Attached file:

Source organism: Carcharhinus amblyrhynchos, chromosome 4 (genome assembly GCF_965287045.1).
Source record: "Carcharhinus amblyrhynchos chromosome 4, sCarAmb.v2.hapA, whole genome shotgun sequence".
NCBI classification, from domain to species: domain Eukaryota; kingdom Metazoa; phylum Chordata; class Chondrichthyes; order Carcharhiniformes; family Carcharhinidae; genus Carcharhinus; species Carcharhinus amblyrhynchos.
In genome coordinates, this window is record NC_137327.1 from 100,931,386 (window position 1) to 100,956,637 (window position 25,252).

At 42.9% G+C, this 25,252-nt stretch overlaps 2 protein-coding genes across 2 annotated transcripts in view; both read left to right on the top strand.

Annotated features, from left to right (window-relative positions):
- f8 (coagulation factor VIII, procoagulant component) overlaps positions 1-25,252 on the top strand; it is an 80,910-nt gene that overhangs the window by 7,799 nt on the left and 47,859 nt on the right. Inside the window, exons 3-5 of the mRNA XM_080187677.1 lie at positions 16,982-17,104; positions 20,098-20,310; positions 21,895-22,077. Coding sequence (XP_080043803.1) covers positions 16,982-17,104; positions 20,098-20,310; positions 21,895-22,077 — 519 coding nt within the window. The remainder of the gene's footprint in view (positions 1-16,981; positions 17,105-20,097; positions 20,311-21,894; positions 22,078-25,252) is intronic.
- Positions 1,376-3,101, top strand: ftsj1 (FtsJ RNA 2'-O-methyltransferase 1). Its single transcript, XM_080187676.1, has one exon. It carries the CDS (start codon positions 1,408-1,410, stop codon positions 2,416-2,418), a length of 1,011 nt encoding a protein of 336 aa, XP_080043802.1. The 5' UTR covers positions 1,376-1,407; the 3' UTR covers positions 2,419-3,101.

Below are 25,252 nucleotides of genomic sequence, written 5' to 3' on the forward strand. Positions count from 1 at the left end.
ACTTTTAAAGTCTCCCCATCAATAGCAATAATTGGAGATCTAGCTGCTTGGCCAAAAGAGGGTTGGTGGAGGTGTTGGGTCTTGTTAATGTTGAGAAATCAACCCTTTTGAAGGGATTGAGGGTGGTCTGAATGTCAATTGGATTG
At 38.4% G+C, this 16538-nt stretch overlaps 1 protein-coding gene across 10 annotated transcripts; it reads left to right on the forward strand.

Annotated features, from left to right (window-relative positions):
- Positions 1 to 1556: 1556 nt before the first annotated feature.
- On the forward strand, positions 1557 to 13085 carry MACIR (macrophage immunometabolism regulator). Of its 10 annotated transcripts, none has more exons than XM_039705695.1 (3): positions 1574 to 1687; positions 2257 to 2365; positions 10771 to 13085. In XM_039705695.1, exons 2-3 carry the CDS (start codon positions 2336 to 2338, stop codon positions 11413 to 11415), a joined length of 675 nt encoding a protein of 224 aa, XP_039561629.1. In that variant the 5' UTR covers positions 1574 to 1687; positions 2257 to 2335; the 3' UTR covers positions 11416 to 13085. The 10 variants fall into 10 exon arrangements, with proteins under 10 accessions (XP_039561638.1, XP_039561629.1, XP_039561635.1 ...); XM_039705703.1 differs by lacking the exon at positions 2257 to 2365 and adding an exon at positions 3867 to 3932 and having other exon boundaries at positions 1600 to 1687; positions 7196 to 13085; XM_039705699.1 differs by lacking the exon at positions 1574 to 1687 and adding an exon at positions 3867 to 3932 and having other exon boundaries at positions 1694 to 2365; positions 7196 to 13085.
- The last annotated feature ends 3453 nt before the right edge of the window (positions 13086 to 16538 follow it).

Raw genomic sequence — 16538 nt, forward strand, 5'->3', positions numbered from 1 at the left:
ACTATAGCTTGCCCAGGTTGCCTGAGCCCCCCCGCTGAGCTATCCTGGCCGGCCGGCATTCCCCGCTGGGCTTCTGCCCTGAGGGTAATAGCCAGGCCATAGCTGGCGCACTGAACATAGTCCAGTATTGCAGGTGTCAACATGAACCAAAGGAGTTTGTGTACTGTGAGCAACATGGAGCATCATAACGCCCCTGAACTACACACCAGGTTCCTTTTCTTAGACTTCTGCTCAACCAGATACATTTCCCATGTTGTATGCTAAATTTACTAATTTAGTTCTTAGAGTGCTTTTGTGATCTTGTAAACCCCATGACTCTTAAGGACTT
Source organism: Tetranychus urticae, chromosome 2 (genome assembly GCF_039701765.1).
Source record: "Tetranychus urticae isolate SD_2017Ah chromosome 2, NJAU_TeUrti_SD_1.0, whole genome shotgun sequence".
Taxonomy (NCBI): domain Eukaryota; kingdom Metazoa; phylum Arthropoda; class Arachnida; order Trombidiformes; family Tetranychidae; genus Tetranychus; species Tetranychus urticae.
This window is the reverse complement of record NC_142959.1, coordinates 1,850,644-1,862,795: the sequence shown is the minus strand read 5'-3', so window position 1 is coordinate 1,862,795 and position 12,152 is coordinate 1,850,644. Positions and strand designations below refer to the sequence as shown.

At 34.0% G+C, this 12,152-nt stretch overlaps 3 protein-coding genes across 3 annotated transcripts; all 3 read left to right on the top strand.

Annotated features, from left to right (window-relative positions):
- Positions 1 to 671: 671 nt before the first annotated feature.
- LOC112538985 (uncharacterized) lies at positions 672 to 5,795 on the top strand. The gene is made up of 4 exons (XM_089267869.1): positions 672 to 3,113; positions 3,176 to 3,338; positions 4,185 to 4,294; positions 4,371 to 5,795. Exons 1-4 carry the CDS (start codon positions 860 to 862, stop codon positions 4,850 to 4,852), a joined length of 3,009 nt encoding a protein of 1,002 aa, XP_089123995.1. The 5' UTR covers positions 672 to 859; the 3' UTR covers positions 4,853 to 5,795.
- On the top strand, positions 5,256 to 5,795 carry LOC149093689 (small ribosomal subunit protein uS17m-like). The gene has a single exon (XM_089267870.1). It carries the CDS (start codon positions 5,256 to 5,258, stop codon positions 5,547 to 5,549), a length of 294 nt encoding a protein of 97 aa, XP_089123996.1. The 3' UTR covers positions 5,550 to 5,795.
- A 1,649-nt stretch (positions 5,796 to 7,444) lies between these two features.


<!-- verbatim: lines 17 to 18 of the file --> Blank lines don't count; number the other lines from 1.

ACTATAGCTTGCCCAGGTTGCCTGAGCCCCCCCGCTGAGCTATCCTGGCCGGCCGGCATTCCCCGCTGGGCTTCTGCCCTGAGGGTAATAGCCAGGCCATAGCTGGCGCACTGAACATAGTCCAGTATTGCAGGTGTCAACATGAACCAAAGGAGTTTGTGTACTGTGAGCAACATGGAGCATCATAACGCCCCTGAACTACACACCAGGTTCCTTTTCTTAGACTTCTGCTCAACCAGATACATTTCCCATGTTGTATGCTAAATTTACTAATTTAGTTCTTAGAGTGCTTTTGTGATCTTGTAAACCCCATGACTCTTAAGGACTT
Source organism: Tetranychus urticae, chromosome 2 (genome assembly GCF_039701765.1).